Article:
Cheap HDMI External Monitor For Canon 7D And DSLR Video

by Harlan Yee on December 19th, 2011

A few months ago, I posted a how-to video on how you can connect a Canon 7D or other DSLR camera to a portable DVD player and use it as a cheap external monitor for shooting DSLR video. While the solution was both effective and inexpensive, it did not achieve the ideal results. It was usable but not as good as a dedicated HDMI external monitor because I had to use the analog output of my camera.

In another review, I demonstrated a better solution: the IKAN VX9 HDMI external monitor. You can see my video review here. It’s a nice monitor and offers many professional features. However, it is expensive. At $1000, you’d better be shooting lots of decent paying gigs to pay this one off!

Lilliput 668GL 7-Inch External HDMI Monitor

While the above solutions will do the job, there are drawbacks to each. The DVD player solution only offers analog monitoring while the IKAN VX9 is quite expensive. In between those two options is the Lilliput 668GL  7″ on-camera Field HD Monitor for DSLRs with HDMI Y/PbPr and Composite Input.

 

Why is the Lilliput monitor a great choice? First, it costs about the same as a portable DVD player. The Lilliput 668GL costs $200. 2nd, it offers HDMI input as well as composite and Y/PbPr inputs. It offers the most flexibility at the lowest cost. If you only shoot projects on a part-time basis, you can put this monitor to work in other situations until you need it for a shoot:

  • Use this as your external DSLR monitor
  • Connect directly to a DVD player
  • Use in your car as part of an entertainment system
  • Connect your video gaming system
  • Use as a CCTV monitor
  • Use as a 2nd mini computer monitor

Audio Video Connections

Even though this is a fairly inexpensive external monitor, the Lilliput 668GL does offer some professional features like BNC connectors for its Y/PbPr and composite inputs. So unless you’re using a professional camera, you’ll need to get some BNC to RCA converters for the connections.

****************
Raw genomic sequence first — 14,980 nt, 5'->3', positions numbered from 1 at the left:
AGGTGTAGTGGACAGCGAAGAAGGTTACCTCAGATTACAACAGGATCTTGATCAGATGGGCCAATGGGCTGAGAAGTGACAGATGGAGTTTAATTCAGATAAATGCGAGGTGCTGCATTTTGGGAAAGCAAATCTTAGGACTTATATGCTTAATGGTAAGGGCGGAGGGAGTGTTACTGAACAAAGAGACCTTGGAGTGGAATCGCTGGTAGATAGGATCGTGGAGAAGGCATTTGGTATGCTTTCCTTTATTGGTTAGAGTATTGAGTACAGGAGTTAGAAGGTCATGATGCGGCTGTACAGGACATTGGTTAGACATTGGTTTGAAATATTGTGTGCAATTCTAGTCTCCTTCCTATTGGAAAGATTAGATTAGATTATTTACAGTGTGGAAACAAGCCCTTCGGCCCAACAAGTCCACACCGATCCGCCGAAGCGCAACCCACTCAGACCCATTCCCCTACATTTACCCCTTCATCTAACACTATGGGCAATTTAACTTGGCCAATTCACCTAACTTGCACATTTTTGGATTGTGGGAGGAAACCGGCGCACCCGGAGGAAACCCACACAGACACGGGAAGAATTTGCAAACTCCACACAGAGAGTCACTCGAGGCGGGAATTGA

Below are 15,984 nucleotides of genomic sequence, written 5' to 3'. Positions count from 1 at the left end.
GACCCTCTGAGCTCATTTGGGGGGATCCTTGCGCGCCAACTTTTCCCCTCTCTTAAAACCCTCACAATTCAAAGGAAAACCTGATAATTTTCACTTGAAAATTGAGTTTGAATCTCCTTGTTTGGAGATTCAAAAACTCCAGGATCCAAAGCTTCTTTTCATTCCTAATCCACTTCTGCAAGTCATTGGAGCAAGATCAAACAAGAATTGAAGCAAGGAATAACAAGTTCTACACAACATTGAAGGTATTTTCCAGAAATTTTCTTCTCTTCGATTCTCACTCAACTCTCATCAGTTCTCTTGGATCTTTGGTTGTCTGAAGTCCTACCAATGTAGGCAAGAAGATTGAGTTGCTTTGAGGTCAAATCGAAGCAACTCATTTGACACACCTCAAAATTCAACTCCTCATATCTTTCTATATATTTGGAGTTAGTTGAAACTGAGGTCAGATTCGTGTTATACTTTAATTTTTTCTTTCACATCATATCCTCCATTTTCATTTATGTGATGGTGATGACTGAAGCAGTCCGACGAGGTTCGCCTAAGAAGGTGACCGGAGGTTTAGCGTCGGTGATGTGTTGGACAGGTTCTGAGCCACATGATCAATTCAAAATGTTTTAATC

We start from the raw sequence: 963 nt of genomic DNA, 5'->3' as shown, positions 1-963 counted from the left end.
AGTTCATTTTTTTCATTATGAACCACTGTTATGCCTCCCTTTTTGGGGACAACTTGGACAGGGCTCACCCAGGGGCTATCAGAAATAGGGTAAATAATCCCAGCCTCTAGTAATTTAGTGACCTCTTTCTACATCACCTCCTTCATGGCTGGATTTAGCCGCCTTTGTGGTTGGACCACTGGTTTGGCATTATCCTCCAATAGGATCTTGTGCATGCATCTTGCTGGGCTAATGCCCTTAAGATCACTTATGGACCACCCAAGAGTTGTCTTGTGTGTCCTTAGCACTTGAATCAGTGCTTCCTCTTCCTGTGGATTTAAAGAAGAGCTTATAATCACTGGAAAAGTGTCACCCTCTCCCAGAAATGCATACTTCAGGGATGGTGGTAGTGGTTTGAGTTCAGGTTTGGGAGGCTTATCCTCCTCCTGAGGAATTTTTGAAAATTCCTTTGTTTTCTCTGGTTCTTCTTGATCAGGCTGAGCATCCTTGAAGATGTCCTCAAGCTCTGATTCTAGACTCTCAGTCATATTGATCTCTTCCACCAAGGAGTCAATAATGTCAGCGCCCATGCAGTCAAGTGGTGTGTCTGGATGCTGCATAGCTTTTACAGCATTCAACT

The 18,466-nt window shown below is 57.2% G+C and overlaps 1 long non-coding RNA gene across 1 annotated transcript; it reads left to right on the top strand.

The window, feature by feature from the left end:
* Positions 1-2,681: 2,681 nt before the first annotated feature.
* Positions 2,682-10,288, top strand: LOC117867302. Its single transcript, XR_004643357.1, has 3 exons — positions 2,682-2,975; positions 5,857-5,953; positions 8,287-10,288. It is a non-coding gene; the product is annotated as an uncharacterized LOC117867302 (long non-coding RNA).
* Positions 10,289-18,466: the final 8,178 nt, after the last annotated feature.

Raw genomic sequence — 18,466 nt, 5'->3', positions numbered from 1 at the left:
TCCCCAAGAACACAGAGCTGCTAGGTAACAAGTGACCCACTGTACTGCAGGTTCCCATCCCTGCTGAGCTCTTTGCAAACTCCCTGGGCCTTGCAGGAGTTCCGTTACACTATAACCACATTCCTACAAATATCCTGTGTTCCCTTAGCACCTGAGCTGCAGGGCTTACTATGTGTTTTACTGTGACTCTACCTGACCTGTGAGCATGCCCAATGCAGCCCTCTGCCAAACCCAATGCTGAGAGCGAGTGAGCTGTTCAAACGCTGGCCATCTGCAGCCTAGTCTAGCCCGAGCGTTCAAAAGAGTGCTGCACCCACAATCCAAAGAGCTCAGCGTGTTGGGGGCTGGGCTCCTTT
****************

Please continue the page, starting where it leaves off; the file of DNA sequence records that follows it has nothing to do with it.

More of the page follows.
Internally Mounted Rechargable Battery

One difference between the Lilliput and the IKAN is that the Lilliput 668GL uses a proprietary rechargable battery.

This isn’t exactly a bad feature but with the IKAN VX9, you can get adapters to be able to use batteries from your camcorder. So if you have a bunch of camera batteries lying around, the IKAN monitor might be well suited for you. But again, the price of the VX9 five times that of the Lilliput. Also, there’s no option of using an XLR power supply with the Lilliput. But most people won’t have access to XLR power unless you have some professional betacam accessories.

Mounting Options

The Lilliput does offer threaded mounting holes on the bottom and sides if you want to mount this to a tripod or C-stand.

HDMI Connections

One note on the HDMI connection though, if you’re connecting your Canon 7D or other DSLR camera to this monitor, you won’t be able to simply take your HDMI cable from your Blu-ray player and HDTV to use with your camera.

You’ll need a mini-HDMI cable. If you’re unfamiliar with this, its a cable with a mini-HDMI connector on one end (attaches to your camera) and a full-size HDMI connector on the other end (connects to Lilliput monitor).

Final Notes

I believe this to be an affordable solution for an external HDMI monitor for a DSLR camera. Here are some of the best features of the Lilliput 668GL 7-inch external HDMI monitor:

  • Inexpensive at $200
  • Professional BNC inputs for Y/PbPr and composite video
  • Can use for multiple components like DVD players and computers
  • Includes wireless remote control
  • Includes detachable sunshade
  • Includes cold shoe monitor stand

User Reviews

Read some actual user reviews here. If you’re looking for an external monitor for you DSLR camera or other HD camcorder, the Lilliput 668GL is definitely one to consider!

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